The grated apples fall from the mills into a container below, the outlet of which is fitted with a shutter, allowing the crushed apple pulp to be let out as required. Immediately below this container are built up what are known as “cheeses” for pressing the juice from the crushed apple. They are made as follows: A large wooden tray on a trolley, which runs on rails, has placed upon it an open rack, consisting of crossed strips of wood—the rack being slightly smaller than the tray, and over this rack is spread a large specially woven open mesh cloth. A quantity of the pulped apple sufficient to cover that portion of the cloth immediately over the rack is let down on to it, the sides of the cloth are folded over so as to cover the pulped apple, and another rack is placed upon it, and another cloth on this, which cloth then receives its quantum of apple, and so on until a cheese of about one dozen or so cloths of apple and separating racks is built up. The use of the wooden racks is to form small channels wherein the juice from the centre part of the cheese, may flow away. This cheese is then pushed along the rails on its trolley under one of the presses where it receives a pressing of half an hour or more. The presses are usually worked by hydraulic power and different makers press to different extents, but with big presses and powerful hydraulic pumps working up to 4,000 lb. to the square inch, giving a pressure of 250 tons or so on the cheese, very little juice is found to be running from the cheese after half an hour’s pressing, in spite of the fact that the pressed residue remaining under the press will contain upwards of 70 per cent. moisture.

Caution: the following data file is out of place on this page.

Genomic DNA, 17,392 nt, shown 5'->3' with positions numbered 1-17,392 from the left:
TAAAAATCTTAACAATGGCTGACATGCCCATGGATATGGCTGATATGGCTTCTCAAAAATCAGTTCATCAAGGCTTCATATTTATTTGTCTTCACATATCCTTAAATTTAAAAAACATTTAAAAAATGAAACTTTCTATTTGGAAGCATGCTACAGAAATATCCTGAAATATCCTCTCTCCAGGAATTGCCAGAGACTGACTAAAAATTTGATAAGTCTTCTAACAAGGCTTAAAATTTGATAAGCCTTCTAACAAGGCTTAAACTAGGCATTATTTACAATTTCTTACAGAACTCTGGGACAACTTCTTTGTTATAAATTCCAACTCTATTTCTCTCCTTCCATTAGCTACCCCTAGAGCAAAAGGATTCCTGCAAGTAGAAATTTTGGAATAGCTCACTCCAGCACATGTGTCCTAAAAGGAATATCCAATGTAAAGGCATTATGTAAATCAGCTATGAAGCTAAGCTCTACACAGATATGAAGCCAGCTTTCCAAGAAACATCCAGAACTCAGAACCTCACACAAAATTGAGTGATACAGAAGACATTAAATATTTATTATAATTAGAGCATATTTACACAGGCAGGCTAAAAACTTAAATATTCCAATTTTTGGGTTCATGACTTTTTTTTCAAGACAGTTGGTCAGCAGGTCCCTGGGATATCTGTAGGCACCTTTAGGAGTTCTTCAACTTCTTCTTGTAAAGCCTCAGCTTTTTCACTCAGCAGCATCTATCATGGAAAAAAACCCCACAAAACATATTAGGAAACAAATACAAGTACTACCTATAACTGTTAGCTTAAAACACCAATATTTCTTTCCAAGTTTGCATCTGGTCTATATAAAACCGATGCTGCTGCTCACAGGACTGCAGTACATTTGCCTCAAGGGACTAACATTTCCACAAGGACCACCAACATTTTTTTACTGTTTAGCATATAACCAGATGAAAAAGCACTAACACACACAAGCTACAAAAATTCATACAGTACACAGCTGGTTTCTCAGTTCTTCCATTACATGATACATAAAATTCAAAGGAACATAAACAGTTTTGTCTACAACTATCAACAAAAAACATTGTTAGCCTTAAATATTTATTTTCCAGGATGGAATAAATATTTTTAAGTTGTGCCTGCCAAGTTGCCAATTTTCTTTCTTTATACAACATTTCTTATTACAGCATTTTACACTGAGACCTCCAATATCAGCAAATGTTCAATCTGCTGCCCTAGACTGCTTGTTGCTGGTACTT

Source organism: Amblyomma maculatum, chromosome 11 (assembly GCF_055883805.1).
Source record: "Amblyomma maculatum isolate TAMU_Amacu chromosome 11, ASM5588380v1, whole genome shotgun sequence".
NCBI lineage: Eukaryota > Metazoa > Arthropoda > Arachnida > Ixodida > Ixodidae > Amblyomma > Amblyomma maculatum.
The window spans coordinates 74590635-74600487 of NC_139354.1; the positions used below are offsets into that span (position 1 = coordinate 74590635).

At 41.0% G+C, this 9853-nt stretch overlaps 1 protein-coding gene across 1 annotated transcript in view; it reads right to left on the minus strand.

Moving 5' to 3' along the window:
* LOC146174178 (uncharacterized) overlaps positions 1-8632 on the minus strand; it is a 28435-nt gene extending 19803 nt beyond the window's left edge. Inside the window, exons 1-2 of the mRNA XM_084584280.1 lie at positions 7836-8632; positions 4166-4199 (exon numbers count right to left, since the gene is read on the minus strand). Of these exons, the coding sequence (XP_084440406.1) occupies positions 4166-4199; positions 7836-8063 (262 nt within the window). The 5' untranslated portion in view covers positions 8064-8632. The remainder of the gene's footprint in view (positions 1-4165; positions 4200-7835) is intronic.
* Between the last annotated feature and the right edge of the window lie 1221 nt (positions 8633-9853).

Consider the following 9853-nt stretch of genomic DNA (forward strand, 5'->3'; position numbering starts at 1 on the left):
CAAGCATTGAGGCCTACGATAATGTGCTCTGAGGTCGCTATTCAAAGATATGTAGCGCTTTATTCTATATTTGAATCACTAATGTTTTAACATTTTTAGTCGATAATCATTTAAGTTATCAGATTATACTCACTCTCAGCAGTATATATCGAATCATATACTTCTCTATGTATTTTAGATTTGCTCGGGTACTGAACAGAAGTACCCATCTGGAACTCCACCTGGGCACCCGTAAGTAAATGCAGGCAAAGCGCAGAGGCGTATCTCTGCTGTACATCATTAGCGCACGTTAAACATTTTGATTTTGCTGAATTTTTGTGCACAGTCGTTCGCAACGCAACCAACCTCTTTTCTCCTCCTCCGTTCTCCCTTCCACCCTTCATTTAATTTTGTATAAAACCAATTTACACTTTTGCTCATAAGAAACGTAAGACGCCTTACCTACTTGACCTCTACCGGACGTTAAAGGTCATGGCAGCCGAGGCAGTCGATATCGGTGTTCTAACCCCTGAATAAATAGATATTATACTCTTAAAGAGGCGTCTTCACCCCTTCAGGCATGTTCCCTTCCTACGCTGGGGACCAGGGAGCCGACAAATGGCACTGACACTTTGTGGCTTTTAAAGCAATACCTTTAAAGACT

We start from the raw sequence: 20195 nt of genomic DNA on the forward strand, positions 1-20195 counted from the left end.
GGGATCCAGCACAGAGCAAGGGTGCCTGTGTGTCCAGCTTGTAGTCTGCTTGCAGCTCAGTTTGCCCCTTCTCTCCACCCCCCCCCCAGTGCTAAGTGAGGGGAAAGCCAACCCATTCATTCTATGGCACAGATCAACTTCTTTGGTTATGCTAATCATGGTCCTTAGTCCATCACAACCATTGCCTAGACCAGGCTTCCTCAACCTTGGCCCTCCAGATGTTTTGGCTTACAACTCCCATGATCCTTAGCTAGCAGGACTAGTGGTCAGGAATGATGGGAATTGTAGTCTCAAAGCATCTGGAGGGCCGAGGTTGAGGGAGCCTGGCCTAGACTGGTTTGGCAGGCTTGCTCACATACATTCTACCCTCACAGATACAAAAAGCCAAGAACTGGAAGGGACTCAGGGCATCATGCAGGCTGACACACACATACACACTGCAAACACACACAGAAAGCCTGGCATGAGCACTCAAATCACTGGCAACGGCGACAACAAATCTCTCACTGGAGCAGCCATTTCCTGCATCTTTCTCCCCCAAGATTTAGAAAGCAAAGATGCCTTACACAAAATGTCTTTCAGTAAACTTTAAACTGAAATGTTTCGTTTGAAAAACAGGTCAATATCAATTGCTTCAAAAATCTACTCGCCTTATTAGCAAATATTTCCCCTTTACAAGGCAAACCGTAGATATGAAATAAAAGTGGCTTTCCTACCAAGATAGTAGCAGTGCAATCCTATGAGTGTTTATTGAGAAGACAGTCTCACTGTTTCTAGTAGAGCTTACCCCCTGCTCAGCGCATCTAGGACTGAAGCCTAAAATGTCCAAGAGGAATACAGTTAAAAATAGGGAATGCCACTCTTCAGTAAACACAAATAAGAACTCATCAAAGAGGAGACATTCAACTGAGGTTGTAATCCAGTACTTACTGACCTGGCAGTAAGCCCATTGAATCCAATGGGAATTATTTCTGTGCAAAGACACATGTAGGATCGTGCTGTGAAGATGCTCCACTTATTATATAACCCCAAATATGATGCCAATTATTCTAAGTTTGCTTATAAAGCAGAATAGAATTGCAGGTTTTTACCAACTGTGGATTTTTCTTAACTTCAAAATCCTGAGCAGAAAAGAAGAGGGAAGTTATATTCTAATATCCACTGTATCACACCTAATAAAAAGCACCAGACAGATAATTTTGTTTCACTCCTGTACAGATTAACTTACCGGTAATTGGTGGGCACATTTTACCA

If this pressed residue (technically known as pomace) is taken from the cloths, broken up and built up into a fresh cheese, and again pressed, a further quantity of juice can be extracted. A second pressing of 250 tons or so for half to three-quarters of an hour will reduce the moisture in the pomace to about 65 per cent., and below this it is hardly profitable to press. With two pressings about 165 gallons of apple juice per ton of apples can be obtained.